• “One of the surprising things he discovered is not that successfully married people don’t fight at all; turns out, everybody fights and we all fight about the exact same things: money, kids, sex, time, and others (“Others” are things like jealousy and the in-laws.) To bring this around, you can actually attribute every single one of these to problems to things you see in customer support when you’re building out your products, so Money - this costs too much, or I’m having trouble with credit cards. Kids - users’ client. Sex - performance, how long you’re up and how fast. Others - I said was jealousy or in-laws, so that’s competition and partnerships, anything weird happening there, people are going to write to you about.”
    • ”, we realized that there’s a big problem with how everyone starts up their company or builds up their engineering teams. There’s a broken feedback loop there. … what we’re trying to figure out is how we change software development so that we inject some values that we don’t talk about enough, like responsibility, accountability, humility, and modesty. We call this SDD (Support Driven Development). It’s a way of creating high-quality software, but it’s super simple; you don’t need a bunch of Post-it notes. All you have to do is make everyone do customer support…. What you end up having is you fix the feedback. The people who built the software are the ones supporting it, and you get all these nice benefits as a result.”
    • “Treacy and Fred Wiersema and in it they talk about the discipline of market leaders. They say there’s only three ways that you achieve market dominance, and depending on how you want to achieve that market dominance, you have to organize your company in a very specific way: best price, best product, and best overall solution. For best price, you focus on logistics, so Wal-Mart and Amazon. If you want to be the best product out there, you focus on R&D, Apple is usually a quintessential example of that. Best overall solution is about being customer intimate. This is the path that you see all luxury brands follow, … as well as the hospitality industry. What I love about this path towards market dominance is that the third one is the only one that everyone can do at any stage of their company. It requires almost no money to get started with it. It usually just requires a little bit of humility and some manners. “
    • “My feeling on marketing and sales, my feeling is marketing and sales is a tax you pay because you haven’t made your product remarkable. Word-of-mouth is the easiest kind of growth, and it’s how a lot of the great companies grow. Figure out how to have a story that people want to tell about your product where they are the most interesting one at the dinner table. And then that person is your sales person. That person is your sales force for you.”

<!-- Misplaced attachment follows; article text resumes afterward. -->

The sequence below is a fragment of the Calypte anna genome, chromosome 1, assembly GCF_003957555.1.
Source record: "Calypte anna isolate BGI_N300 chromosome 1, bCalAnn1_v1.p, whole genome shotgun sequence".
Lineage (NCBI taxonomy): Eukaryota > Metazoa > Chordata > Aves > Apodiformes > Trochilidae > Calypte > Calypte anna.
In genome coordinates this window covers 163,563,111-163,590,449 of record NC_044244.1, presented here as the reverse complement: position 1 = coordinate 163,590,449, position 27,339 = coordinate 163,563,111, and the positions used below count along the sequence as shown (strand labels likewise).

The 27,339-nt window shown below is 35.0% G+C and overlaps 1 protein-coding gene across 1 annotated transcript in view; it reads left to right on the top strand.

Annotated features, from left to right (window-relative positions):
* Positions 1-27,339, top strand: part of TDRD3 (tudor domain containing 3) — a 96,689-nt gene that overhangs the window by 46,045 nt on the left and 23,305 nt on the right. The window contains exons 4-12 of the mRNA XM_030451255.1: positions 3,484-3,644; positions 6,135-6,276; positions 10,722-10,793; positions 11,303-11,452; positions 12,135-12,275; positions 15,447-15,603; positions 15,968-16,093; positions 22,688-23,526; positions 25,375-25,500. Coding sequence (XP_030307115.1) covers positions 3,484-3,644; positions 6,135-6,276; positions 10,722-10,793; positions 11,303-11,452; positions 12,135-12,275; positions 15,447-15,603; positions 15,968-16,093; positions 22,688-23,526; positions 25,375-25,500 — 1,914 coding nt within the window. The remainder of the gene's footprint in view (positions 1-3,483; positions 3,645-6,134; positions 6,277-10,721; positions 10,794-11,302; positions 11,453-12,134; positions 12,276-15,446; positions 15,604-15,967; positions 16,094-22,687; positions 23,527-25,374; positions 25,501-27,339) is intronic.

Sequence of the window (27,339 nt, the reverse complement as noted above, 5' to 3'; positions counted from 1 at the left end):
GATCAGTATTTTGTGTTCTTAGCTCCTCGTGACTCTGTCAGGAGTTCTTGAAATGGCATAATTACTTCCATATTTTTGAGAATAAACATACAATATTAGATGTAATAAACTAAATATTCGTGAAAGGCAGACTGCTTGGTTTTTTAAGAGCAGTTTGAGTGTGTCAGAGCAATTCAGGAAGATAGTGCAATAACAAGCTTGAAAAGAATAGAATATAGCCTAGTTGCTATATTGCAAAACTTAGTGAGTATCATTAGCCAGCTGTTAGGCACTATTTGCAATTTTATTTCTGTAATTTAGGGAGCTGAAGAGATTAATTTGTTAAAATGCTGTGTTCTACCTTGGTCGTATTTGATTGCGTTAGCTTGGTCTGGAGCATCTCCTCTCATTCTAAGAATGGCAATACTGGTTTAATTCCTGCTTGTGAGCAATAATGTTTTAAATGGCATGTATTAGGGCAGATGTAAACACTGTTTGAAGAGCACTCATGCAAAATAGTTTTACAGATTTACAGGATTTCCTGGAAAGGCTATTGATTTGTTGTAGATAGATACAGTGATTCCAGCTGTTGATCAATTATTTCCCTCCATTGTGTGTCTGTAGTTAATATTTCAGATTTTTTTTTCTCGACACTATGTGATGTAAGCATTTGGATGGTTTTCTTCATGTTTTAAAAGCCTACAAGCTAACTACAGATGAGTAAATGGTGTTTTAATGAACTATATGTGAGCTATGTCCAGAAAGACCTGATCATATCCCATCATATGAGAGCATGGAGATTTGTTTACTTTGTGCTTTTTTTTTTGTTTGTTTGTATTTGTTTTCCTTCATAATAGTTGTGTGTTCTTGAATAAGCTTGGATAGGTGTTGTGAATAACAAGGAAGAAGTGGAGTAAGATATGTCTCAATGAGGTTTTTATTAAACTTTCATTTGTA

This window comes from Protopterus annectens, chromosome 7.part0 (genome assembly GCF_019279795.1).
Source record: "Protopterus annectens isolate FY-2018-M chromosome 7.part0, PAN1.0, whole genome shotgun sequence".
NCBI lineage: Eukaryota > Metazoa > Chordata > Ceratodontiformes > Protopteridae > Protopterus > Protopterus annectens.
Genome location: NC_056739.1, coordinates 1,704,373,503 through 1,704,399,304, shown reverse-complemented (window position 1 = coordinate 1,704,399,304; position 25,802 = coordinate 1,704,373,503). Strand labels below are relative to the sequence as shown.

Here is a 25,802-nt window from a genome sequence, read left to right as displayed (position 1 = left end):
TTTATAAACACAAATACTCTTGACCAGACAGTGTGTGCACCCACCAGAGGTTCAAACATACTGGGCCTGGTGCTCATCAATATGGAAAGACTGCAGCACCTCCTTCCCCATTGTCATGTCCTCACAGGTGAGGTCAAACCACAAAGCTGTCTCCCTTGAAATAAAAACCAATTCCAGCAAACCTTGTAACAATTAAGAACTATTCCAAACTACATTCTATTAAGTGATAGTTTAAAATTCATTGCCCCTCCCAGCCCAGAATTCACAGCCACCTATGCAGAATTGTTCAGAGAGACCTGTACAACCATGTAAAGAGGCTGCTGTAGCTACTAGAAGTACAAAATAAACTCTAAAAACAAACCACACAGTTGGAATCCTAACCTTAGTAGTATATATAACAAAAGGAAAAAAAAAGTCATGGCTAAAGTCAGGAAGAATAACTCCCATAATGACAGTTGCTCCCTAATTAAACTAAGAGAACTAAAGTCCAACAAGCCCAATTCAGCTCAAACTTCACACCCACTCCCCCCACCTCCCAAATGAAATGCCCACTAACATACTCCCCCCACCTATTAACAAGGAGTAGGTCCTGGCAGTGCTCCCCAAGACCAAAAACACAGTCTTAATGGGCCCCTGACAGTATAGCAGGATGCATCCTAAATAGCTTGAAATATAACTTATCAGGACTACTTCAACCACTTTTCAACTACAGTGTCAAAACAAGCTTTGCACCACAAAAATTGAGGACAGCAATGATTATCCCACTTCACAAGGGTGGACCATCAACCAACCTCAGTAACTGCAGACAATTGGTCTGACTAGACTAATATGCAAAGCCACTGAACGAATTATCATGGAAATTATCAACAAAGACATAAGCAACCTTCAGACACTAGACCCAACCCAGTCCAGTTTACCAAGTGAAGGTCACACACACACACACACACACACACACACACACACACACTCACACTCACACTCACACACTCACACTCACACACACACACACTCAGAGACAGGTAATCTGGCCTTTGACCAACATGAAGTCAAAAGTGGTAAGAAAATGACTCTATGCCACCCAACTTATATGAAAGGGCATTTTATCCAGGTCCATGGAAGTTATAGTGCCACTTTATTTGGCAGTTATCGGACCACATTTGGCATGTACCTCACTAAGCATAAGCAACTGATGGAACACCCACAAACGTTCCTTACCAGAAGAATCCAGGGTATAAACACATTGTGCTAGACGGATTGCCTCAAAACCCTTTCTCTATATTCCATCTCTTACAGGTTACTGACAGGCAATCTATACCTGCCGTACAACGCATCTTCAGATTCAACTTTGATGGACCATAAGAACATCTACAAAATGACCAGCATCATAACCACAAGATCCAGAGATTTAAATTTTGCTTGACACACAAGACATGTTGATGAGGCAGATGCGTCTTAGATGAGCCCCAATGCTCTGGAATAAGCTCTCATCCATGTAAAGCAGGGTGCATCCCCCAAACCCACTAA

8. How to Get Started: Walker Williams, Founder, Teespring, Justin Kan, Founder, Twitch and Partner, Y Combinator ; Stanley Tang, Founder, DoorDash
    • transcripts
    • “So at the beginning, Doing Things That Don’t Scale; …Another thing about doing things that don’t scale is it also allows you to become an expert in your business, …”
    • ” And finally, it’s okay to do things that don’t scale. Doing things that don’t scale is one of your biggest competitive advantages when you’re starting out, and you can figure out how to scale once you have your demand.”
    • “At the beginning consumer demand was never a problem, even up until now. So for us it’s just about finding a need and just focusing on serving that demand. At the beginning competition doesn’t really matter.”
    • How to Get Started:
    • “You need to make sure that users value your product….I don’t recommend giving your product for free. “
    • “The easiest way to turn a user into a champion is to the delight them with an experience they are going to remember, so something that’s unusual or out of the ordinary – an exceptional experience.”
    • “You’re never going to get a better sense for your products than actually listening to real users. “
    • “There are three ways to talk to your customers. You can run customer service yourself…. The second step is to proactively reach out to current and churn customers. Churn customers are customers who have left…. Finally, the one I’m probably most OCD about is social media and communities. You need to know how people are talking about your brand. “
    • “The last one I want to talk about is finding product/market fit. What I mean by that is the product you launch with will almost certainly not be the product that takes you to scale. So your job in those early days of a startup is to progress and iterate as fast as possible to reach that product that does have market fit.”
    • “Before you think about press, one of the things you really want to consider is who you want to reach, as well as your actual goal. “
  9. How to Raise Money: Marc Andreessen, Founder, Andreessen Horowitz and Founder, Netscape; Ron Conway, Founder, SV Angel Parker Conrad, Founder, Zenefits
    • transcripts
    • “what made you decide to invest in a founder company? .. I have been doing this since 1994, right before Marc got out of the University of Illinois, so SV Angel and its entities have invested in over 700 companies. To invest in 700 companies that means we have physically talked to thousands of entrepreneurs and there is a whole bunch of things that just go through my head when I meet an entrepreneur.
    • “Literally while you are talking to me in the first minute I am saying “Is this person a leader?” “Is this person rightful, focused, and obsessed by the product?” I am hoping—because usually the first question I ask is “What inspired you to create this product?”—I’m hoping that it’s based on a personal problem that that founder had and this product is the solution to that personal problem. Then I am looking for communication skills, because if you are going to be a leader and hire a team, assuming your product is successful, you have to be a really good communicator and you have to be a born leader. “
  10. Culture: Alfred Lin, Former COO, Zappos and Partner, Sequoia Capital ; Brian Chesky, Founder, Airbnb